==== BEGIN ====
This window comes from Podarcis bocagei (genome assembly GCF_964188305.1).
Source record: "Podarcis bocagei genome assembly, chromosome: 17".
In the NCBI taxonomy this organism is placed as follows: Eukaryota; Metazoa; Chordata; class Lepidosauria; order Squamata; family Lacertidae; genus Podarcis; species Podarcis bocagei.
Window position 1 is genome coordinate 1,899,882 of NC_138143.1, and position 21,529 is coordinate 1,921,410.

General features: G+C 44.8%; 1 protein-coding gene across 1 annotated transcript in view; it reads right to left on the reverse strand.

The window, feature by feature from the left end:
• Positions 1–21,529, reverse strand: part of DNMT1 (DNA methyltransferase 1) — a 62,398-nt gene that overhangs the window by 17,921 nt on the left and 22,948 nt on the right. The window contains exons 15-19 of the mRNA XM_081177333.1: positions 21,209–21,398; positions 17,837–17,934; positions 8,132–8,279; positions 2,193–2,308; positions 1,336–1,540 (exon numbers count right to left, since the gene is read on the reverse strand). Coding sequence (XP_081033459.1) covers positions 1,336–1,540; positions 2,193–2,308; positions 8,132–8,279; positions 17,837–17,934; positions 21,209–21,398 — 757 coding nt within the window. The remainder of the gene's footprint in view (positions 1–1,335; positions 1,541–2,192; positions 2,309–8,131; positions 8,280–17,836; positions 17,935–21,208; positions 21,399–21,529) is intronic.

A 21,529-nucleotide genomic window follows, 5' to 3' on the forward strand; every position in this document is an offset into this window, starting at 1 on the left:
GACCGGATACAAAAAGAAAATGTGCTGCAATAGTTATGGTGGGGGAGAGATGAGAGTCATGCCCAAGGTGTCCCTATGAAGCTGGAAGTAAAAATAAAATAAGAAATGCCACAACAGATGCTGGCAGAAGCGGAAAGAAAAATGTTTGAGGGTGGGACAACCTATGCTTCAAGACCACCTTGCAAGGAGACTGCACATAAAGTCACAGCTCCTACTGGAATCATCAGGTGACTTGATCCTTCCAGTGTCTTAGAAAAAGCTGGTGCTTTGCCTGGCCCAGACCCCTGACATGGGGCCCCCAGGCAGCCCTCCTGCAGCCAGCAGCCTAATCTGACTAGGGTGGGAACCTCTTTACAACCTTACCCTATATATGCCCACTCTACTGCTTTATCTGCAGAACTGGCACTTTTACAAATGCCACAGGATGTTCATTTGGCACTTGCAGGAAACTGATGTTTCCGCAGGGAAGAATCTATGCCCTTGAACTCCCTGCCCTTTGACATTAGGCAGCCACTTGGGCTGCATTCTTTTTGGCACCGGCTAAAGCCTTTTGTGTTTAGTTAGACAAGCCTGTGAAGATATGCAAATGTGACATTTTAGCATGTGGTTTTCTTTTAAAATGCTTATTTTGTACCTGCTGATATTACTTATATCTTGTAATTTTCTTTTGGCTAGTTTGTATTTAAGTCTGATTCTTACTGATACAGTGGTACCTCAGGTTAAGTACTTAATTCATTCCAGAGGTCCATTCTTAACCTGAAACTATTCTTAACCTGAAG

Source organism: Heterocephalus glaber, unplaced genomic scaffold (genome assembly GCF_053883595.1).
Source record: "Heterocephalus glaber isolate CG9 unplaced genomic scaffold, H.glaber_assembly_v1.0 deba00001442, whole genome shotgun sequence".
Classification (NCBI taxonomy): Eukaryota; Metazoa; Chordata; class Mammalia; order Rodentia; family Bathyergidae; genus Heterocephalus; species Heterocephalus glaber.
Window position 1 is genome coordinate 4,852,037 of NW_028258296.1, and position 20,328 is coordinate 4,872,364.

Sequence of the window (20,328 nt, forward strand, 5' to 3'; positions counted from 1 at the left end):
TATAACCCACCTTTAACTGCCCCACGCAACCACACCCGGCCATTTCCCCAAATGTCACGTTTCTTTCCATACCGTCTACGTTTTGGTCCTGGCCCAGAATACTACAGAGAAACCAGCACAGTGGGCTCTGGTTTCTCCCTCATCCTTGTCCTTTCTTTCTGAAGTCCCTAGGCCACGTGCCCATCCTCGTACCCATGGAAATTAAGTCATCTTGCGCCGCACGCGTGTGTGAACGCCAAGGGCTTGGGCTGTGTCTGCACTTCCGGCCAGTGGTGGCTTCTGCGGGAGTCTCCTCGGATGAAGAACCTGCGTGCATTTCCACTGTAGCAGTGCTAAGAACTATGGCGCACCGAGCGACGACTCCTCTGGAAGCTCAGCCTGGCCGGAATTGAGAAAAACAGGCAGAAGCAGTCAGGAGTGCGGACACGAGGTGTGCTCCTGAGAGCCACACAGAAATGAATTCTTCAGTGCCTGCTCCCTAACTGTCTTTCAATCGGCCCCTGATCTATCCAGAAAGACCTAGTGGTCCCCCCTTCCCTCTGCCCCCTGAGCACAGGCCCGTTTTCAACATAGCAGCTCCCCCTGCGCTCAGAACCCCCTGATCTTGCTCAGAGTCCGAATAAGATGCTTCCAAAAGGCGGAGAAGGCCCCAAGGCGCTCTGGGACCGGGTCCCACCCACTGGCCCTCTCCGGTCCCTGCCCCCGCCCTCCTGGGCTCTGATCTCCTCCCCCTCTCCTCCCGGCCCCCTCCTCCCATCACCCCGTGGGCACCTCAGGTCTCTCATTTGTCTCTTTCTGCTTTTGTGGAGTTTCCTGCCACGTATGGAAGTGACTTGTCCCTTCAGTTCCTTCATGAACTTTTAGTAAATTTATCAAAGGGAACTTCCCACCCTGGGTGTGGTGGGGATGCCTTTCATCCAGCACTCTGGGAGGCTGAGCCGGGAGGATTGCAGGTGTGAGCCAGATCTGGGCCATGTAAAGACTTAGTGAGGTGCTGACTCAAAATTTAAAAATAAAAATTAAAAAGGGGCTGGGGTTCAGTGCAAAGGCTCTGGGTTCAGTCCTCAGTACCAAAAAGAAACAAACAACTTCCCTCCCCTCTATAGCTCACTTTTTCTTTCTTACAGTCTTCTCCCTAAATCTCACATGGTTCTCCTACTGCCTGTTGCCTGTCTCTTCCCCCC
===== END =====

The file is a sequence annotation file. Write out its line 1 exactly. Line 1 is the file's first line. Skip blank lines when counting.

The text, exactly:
This window comes from Podarcis bocagei (genome assembly GCF_964188305.1).